I found an old entry on my old blog that made me smile and chuckle at the memories it evoked of my previous life, and thought I’d repost it here, just for the hell of it.

And I think, as I read through the blog, of reposting old, notable (to me, anyway) entries from it every now and then, and save you, casual reader, from going there yourself and having to pour through that junk.

So here’s the first repost from The Electric Journal of Adel Gabot:


“March 1st, 2008

Close encounters with the rich and famous

Been an atrociously crummy couple of weeks after my birthday, and I’ve been feeling pretty down.
To cheer myself up and conjure up a bit of fleeting esteem-by-association, I tried to remember brief and strange encounters with famous people I’ve had over the course of my life, while staring at the ceiling at 4 in the morning.You might notice I’m not explaining who’s who. If you don’t recognize some names (like, do you know who Ben Burtt is? Shame on you!), google them; I’m not elaborating. Some of these were so brief I sometimes wonder if they really happened; I think they did – I’m not yet that far gone. And yes, I admit it. I’m mababaw and kilig with these things. So sue me.
I’ve had more, but only these come to mind now. Over the course of the next few months, I’ll expound in more detail on some of the following incidents in the occasional post, and the others I can eventually remember. (A lot of them was when I was an FM radio DJ; I don’t go around harrassing celebs visiting the country. They come visit me.)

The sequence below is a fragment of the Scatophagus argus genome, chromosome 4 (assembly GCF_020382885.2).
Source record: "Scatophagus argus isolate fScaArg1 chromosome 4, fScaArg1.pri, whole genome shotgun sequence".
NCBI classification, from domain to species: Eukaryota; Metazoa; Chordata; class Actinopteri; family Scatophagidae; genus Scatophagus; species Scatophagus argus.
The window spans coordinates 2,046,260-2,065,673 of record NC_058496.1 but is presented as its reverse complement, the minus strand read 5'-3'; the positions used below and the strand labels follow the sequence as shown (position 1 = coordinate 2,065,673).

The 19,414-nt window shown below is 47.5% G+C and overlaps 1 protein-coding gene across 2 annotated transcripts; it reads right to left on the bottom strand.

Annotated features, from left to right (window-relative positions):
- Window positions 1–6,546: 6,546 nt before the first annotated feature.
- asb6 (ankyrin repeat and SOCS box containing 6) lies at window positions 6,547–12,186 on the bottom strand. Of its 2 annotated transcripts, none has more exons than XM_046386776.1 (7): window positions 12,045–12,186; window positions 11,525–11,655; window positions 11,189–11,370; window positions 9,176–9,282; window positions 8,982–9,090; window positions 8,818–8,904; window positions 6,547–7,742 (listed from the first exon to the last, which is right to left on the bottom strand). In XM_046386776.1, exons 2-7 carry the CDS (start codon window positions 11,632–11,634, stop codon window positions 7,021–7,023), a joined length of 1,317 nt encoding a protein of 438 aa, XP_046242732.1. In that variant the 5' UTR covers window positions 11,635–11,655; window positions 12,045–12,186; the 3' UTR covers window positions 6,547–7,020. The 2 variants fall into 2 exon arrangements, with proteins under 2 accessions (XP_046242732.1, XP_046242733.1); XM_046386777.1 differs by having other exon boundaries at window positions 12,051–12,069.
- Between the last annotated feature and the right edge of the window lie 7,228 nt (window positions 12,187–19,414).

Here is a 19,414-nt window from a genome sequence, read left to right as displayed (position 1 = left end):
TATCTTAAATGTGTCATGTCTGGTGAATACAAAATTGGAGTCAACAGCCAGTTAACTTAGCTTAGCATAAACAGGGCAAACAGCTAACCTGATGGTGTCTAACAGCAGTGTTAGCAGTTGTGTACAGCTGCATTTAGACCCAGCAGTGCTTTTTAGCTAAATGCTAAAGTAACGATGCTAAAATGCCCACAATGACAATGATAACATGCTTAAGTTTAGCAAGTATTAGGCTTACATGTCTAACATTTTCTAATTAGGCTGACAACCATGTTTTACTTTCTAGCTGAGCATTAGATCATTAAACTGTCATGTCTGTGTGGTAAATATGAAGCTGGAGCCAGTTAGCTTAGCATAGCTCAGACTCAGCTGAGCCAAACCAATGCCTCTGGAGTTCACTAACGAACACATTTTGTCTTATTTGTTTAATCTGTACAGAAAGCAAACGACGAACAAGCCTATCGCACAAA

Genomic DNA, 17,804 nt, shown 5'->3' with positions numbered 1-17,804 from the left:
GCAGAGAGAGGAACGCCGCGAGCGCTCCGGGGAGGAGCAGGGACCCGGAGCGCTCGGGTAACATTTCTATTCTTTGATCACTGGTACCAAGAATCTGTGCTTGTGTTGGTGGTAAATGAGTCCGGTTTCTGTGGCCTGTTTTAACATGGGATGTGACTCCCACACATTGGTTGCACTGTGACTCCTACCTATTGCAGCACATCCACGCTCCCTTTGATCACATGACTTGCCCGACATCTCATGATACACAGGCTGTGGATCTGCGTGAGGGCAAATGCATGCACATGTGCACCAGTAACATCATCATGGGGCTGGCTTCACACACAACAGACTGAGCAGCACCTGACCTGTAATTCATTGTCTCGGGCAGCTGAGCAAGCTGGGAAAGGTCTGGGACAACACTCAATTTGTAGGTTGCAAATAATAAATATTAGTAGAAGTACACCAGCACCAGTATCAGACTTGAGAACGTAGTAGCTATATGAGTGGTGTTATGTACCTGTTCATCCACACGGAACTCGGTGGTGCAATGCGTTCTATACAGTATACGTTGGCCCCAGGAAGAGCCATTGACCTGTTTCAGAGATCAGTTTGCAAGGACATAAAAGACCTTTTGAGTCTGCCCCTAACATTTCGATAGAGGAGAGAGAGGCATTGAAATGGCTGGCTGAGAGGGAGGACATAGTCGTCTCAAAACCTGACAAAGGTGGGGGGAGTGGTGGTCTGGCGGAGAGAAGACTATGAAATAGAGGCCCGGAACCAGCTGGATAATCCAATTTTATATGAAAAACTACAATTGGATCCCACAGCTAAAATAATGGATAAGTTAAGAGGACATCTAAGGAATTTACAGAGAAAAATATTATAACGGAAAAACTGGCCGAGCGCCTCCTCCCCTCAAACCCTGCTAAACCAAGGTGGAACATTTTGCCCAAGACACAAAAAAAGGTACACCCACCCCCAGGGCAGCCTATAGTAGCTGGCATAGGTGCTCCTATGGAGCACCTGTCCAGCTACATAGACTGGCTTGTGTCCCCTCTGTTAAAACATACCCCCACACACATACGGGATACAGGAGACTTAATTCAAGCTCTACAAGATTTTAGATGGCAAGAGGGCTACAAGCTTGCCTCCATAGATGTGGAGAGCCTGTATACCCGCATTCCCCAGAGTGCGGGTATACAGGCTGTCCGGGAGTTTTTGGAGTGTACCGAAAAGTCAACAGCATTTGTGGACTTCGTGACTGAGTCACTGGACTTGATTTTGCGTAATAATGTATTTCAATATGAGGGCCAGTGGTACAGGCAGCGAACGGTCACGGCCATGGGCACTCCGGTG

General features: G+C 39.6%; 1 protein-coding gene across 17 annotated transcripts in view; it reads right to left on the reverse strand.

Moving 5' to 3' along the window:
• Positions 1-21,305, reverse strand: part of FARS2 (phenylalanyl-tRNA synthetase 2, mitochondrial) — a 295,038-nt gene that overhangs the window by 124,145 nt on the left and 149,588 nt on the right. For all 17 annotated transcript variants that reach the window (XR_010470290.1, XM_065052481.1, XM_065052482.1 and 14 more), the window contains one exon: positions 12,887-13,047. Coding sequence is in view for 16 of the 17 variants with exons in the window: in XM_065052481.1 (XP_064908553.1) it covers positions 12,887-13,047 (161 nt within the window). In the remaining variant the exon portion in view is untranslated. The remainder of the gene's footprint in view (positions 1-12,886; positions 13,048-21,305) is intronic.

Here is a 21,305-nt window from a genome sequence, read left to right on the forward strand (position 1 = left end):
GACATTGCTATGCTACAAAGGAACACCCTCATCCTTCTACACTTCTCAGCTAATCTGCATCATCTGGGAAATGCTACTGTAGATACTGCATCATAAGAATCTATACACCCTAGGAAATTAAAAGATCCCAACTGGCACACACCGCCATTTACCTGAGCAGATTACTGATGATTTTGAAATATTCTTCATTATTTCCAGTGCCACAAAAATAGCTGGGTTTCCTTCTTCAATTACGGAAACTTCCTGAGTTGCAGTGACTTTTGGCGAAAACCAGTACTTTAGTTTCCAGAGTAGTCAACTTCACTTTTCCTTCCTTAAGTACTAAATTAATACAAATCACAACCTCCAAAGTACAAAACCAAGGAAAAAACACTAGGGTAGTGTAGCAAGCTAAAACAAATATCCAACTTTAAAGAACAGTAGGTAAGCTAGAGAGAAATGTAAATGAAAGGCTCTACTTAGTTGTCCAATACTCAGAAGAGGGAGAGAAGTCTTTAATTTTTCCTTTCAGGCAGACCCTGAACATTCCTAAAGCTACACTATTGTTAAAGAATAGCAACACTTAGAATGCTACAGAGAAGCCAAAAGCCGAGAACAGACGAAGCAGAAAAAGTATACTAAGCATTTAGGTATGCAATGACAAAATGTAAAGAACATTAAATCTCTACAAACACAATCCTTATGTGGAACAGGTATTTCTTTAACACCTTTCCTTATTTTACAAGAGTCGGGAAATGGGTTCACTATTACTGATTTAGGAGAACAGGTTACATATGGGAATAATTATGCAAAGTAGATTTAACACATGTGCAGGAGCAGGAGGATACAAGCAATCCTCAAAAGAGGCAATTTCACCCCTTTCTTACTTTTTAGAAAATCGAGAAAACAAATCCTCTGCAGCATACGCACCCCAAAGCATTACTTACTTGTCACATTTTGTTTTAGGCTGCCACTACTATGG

If there are any you’d like me to make kuwento first, just holler; otherwise I’ll just pick at random.

– trying hard to explain the tragi-comedy that is Philippine politics to a curious Neil Gaiman.
– Andrea Corr putting her arm around my waist and me putting mine around her shoulders.
– David Pack explaining to me why he’s got diarrhea (he had some ‘bag-ong’ for lunch).
– Noel Pointer destroying a chair in my booth during a radio interview by sitting on it.
– asking Lea Salonga who this newbie Christina Aguilera was co-opting her Mulan song.
– saving Earth, Wind & Fire’s ass by explaining onstage to 20,000 angry people why their concert was starting 2 hours late – and getting hell for it.
– telling Shaquille O’Neal to duck his head coming through my office door.
– shooting the breeze over the phone with Tina Arena long-distance for almost an hour.
– Jewel being exceedingly rude to me in a Taipei hotel room.
– Sir Ben Kingsley brushing off my attempt to get an autograph by saying he had to pee.
– getting Ben Burtt’s autograph.
– chatting with Patrick Stewart for ten minutes in a mall corridor in Hong Kong.
– asking Mark McGrath if the breakfast buffet was good at our Kuala Lumpur hotel.
– running into Quentin Tarantino on the escalator in Gateway in Cubao.
– asking Sir Richard Attenborough a stupid question at a press conference.
– pissing off Gloria Estefan with a rude question at a press conference.
– when forced to make small talk with Brooke Shields, asking how she found the weather.
– asking Lisa Loeb what she looked like without the glasses – and Lisa obliging by taking them off.
– seeing Stephen Bishop do something unspeakable in a soda glass in Megamall.
– Corinne Drewery holding my arm during their entire interview at my radio show.
– asking Basia how the hell one pronounces her surname.
– telling Peter O’Toole we don’t normally roll up the sleeves of a barong tagalog.
– having half a beer with Oliver Platt in a bar in Malate.
– asking Bobby Brown to have his muscle please leave the booth during our interview.
– almost choking on Russell Hitchcock’s BO and trying not to show it.
– almost choking on Beck’s BO and trying not to show it.
– shaking David Coulthard’s hand.
– Angela Chow co-hosting an entire episode of my radio program.”